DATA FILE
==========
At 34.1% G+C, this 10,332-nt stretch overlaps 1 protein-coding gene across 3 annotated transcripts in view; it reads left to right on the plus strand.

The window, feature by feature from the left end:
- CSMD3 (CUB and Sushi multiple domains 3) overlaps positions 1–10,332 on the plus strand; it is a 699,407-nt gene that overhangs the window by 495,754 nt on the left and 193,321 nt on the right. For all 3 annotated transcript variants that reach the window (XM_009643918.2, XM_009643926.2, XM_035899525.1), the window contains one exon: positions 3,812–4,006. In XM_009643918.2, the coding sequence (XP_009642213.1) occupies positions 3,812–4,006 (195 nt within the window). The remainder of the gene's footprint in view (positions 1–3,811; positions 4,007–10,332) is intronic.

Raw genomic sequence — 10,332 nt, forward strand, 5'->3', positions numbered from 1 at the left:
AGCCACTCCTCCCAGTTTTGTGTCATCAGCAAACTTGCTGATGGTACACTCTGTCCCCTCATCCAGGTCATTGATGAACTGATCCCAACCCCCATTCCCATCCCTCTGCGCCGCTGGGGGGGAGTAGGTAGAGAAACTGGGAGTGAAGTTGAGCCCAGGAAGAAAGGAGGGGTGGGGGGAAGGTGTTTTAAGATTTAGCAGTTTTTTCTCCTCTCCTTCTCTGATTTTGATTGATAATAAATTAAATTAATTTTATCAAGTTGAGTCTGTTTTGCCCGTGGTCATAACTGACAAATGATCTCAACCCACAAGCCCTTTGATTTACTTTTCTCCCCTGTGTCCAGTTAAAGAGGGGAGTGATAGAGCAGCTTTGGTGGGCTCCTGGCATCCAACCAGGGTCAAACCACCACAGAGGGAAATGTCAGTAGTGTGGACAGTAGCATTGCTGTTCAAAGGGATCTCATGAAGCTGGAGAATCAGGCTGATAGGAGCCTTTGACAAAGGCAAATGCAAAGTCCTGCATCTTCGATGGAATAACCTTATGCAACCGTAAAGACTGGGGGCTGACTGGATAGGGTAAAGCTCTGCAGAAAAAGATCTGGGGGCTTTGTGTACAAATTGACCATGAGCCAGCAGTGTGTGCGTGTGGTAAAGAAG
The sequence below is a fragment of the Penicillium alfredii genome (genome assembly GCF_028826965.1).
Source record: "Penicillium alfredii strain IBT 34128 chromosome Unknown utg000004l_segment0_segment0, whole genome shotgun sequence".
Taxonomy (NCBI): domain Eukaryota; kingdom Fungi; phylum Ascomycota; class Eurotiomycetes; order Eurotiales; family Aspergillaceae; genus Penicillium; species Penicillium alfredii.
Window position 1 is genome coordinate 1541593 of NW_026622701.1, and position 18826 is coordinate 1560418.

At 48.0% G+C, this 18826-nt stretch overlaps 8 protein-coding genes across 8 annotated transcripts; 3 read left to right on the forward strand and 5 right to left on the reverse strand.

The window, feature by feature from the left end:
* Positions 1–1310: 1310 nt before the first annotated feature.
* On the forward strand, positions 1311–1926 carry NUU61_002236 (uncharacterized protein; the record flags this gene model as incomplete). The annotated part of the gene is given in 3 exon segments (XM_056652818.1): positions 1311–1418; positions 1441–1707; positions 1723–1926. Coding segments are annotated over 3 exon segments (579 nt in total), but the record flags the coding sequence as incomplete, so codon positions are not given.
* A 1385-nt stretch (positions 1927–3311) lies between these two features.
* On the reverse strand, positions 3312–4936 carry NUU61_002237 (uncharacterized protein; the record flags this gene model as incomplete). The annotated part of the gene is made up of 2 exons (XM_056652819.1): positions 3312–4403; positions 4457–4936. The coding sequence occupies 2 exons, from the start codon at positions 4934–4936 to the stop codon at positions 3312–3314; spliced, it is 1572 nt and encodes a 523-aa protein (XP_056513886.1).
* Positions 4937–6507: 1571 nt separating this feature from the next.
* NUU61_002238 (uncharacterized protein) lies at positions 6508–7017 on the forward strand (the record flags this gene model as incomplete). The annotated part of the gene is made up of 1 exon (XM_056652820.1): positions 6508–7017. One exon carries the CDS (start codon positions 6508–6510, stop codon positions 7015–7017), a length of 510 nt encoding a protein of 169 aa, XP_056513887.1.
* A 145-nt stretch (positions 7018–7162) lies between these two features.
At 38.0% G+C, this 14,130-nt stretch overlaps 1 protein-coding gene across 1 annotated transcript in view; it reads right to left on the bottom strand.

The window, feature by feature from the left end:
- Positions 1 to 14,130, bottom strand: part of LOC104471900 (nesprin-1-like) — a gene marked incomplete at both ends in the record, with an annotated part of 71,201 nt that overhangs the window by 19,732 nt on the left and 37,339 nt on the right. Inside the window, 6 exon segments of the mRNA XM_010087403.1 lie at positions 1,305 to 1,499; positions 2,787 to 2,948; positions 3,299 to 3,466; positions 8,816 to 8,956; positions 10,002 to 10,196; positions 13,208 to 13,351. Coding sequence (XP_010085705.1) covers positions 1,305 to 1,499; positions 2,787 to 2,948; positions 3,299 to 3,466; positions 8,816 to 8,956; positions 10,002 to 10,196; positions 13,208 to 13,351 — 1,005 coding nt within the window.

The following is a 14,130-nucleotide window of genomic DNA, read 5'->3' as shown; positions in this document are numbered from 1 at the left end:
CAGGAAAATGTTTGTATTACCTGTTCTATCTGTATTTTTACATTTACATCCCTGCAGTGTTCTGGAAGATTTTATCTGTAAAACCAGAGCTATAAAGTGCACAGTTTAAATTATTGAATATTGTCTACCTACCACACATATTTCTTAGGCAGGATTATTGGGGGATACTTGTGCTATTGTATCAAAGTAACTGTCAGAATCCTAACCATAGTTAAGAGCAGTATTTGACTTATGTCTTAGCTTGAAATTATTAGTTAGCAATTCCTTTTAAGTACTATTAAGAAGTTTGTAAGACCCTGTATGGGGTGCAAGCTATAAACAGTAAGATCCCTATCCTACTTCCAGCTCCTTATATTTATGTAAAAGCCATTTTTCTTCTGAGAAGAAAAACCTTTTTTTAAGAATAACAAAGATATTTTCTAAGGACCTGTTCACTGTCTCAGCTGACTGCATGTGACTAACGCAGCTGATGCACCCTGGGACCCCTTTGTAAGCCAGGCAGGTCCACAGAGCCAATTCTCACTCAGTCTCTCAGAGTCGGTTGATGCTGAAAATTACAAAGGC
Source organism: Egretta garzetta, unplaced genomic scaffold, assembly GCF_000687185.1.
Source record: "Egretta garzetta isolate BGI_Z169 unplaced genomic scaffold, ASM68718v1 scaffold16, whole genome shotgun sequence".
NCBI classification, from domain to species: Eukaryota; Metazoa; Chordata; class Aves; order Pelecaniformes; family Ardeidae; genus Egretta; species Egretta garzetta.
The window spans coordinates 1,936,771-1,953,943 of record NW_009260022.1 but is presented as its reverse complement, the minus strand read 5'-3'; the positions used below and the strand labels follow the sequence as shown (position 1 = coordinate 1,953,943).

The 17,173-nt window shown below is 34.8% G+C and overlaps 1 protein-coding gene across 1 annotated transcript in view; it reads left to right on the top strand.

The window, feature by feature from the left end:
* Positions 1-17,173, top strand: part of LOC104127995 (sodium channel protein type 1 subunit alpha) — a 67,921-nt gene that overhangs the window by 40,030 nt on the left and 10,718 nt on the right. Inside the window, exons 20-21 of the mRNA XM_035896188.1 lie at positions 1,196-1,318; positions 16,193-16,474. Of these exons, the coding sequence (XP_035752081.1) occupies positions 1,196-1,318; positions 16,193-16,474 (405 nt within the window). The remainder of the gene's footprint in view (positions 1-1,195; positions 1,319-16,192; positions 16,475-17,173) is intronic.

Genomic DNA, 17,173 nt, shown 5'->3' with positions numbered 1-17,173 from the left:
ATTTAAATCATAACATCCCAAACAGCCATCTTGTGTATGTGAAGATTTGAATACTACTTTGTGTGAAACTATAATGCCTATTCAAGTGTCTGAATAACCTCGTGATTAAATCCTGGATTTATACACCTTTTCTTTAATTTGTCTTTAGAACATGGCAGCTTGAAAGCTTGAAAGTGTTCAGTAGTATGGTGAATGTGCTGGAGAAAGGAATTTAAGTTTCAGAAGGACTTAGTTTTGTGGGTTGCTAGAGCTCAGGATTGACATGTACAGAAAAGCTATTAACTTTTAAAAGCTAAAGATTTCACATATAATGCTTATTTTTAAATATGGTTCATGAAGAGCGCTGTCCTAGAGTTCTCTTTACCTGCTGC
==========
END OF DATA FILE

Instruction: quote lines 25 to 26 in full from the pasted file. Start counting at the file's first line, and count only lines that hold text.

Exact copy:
Source record: "Egretta garzetta isolate BGI_Z169 unplaced genomic scaffold, ASM68718v1 scaffold16, whole genome shotgun sequence".
NCBI classification, from domain to species: Eukaryota; Metazoa; Chordata; class Aves; order Pelecaniformes; family Ardeidae; genus Egretta; species Egretta garzetta.